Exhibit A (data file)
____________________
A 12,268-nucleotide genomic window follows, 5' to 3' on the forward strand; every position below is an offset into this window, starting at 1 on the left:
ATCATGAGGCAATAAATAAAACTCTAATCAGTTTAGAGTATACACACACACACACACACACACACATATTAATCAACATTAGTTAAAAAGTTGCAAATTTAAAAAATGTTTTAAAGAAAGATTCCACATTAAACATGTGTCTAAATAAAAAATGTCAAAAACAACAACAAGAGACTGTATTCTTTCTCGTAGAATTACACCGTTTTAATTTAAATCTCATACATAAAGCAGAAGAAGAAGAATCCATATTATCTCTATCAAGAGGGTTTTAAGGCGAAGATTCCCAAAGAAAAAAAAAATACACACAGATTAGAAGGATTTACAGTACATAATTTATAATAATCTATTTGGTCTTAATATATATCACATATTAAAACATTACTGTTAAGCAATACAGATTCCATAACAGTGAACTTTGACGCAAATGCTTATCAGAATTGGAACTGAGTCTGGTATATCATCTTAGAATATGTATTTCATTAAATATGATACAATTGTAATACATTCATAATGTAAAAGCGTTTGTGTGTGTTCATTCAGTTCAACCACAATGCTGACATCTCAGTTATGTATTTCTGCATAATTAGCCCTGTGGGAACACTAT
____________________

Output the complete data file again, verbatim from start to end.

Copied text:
A 12,268-nucleotide genomic window follows, 5' to 3' on the forward strand; every position below is an offset into this window, starting at 1 on the left:
ATCATGAGGCAATAAATAAAACTCTAATCAGTTTAGAGTATACACACACACACACACACACACACATATTAATCAACATTAGTTAAAAAGTTGCAAATTTAAAAAATGTTTTAAAGAAAGATTCCACATTAAACATGTGTCTAAATAAAAAATGTCAAAAACAACAACAAGAGACTGTATTCTTTCTCGTAGAATTACACCGTTTTAATTTAAATCTCATACATAAAGCAGAAGAAGAAGAATCCATATTATCTCTATCAAGAGGGTTTTAAGGCGAAGATTCCCAAAGAAAAAAAAAATACACACAGATTAGAAGGATTTACAGTACATAATTTATAATAATCTATTTGGTCTTAATATATATCACATATTAAAACATTACTGTTAAGCAATACAGATTCCATAACAGTGAACTTTGACGCAAATGCTTATCAGAATTGGAACTGAGTCTGGTATATCATCTTAGAATATGTATTTCATTAAATATGATACAATTGTAATACATTCATAATGTAAAAGCGTTTGTGTGTGTTCATTCAGTTCAACCACAATGCTGACATCTCAGTTATGTATTTCTGCATAATTAGCCCTGTGGGAACACTAT